Indications are that the deal between ReconAfrica and the Government of the Republic of Namibia were concluded behind closed doors. Initial meetings were only held in Northern Namibia. Only under duress was a further meeting organised in Windhoek, the capital city. Concerns raised by local activists have been belittled and The Namibian, the national newspaper which broke the story, is being threatened with legal action. iii iv


The EIA submitted by ReconAfrica does not comply with strict Namibian Government standards.v


ReconAfrica claims that drilling the Kavango basin is “pretty much a no-brainer…”vi The Bishops call it a sin.

Drilling in the Kavango Basin will fracture its geological structure and destroy the water system that supports this unique ecosystem and wildlife sanctuary. In so doing, it will also disrupt to the livelihoods of the indigenous people.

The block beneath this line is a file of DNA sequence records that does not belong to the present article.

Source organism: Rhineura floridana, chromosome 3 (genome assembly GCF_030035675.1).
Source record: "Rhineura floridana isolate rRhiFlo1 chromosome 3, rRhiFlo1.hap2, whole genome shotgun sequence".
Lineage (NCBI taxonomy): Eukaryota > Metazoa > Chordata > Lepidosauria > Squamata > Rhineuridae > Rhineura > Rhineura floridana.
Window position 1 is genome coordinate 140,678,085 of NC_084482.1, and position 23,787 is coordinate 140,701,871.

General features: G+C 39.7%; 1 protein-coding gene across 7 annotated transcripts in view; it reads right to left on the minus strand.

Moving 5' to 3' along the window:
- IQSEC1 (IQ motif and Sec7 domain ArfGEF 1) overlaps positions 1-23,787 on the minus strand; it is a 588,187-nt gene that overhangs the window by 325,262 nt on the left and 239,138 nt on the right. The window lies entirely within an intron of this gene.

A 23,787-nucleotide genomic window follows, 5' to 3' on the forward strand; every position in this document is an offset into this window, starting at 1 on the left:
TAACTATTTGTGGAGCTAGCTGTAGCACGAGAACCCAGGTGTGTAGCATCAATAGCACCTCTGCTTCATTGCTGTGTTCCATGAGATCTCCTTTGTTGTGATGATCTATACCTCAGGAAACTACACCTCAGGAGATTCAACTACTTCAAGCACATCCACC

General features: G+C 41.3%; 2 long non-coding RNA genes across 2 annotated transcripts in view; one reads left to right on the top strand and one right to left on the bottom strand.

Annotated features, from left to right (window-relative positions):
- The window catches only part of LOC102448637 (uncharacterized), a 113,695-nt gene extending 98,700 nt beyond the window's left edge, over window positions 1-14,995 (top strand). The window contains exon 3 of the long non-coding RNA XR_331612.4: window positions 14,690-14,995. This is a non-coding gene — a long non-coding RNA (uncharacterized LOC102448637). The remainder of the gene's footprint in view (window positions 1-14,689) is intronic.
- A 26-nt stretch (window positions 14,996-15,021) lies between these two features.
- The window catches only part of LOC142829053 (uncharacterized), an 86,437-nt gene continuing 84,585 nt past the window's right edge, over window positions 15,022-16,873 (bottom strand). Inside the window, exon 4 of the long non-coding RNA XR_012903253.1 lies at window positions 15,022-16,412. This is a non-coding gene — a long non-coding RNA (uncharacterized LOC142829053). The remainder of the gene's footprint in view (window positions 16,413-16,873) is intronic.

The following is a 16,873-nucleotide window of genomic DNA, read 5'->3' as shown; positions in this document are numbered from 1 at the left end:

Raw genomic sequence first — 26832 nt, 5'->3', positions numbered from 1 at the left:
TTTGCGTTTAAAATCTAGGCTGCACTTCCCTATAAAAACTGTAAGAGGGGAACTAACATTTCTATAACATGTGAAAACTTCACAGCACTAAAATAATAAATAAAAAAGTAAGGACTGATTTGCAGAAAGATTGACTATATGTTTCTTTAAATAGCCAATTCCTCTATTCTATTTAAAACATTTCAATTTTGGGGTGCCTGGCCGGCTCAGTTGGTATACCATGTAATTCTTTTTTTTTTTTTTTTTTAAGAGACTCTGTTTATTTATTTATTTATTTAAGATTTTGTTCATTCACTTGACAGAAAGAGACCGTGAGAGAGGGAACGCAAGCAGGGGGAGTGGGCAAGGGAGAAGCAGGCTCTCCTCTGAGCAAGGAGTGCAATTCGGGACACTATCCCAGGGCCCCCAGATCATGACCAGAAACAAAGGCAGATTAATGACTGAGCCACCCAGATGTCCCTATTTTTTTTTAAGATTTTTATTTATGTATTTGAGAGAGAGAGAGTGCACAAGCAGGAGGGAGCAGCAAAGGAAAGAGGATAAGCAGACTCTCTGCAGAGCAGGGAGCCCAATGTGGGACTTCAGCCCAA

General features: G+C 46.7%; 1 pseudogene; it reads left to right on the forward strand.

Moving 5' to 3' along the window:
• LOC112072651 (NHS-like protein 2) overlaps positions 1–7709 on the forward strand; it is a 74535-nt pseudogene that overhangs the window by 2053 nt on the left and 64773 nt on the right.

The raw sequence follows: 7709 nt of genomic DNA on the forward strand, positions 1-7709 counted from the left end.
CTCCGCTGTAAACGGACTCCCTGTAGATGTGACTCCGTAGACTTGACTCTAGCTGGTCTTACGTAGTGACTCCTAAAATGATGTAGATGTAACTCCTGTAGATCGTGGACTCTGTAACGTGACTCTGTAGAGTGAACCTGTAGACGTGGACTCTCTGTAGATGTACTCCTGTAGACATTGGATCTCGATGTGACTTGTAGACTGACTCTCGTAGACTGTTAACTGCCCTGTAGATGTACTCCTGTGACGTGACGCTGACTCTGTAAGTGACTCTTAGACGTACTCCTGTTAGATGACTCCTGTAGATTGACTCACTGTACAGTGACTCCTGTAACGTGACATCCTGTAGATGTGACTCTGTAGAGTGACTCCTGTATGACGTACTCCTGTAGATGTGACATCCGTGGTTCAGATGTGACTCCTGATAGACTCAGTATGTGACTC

Based on the principle of restorative social and environmental justice, the Bishops call upon the international community to support Namibia and Botswana to develop renewable energy systems and help safeguard the precious Kavango ecosystem.


Archbishop of Cape Town, the Most Revd Dr Thabo Cecil Makgoba

Archbishop Julio Murray, chair, Anglican Communion Environmental Network

The Most Rev. Linda Nicholls
Archbishop and Primate, Anglican Church of Canada

Archbishop Mark Macdonald, National Indigenous Archbishop, Anglican Church of Canada

Lori Ransom, Interim Executive Director: Kairos: Canadian Ecumenical Justice Initiatives

The Dean of the Province of the Anglican Church of Southern Africa; The Bishop of Matlosane, the Rt Revd Stephen Molopi Diseko

The Bishop of Namibia, the Rt Revd Luke Lungile Pato

The Bishop of Angola, the Rt Revd André Soares

The Bishop of California, Rt Revd Marc Andrus,

The Bishop of Te Tai Tokerau (Northland-Auckland), Kito Pikaahu Chair of Anglican Indigenous Network.

The Bishop of Salisbury, the Rt Revd Nicholas Holtam, lead Bishop for the Environment, Church of England.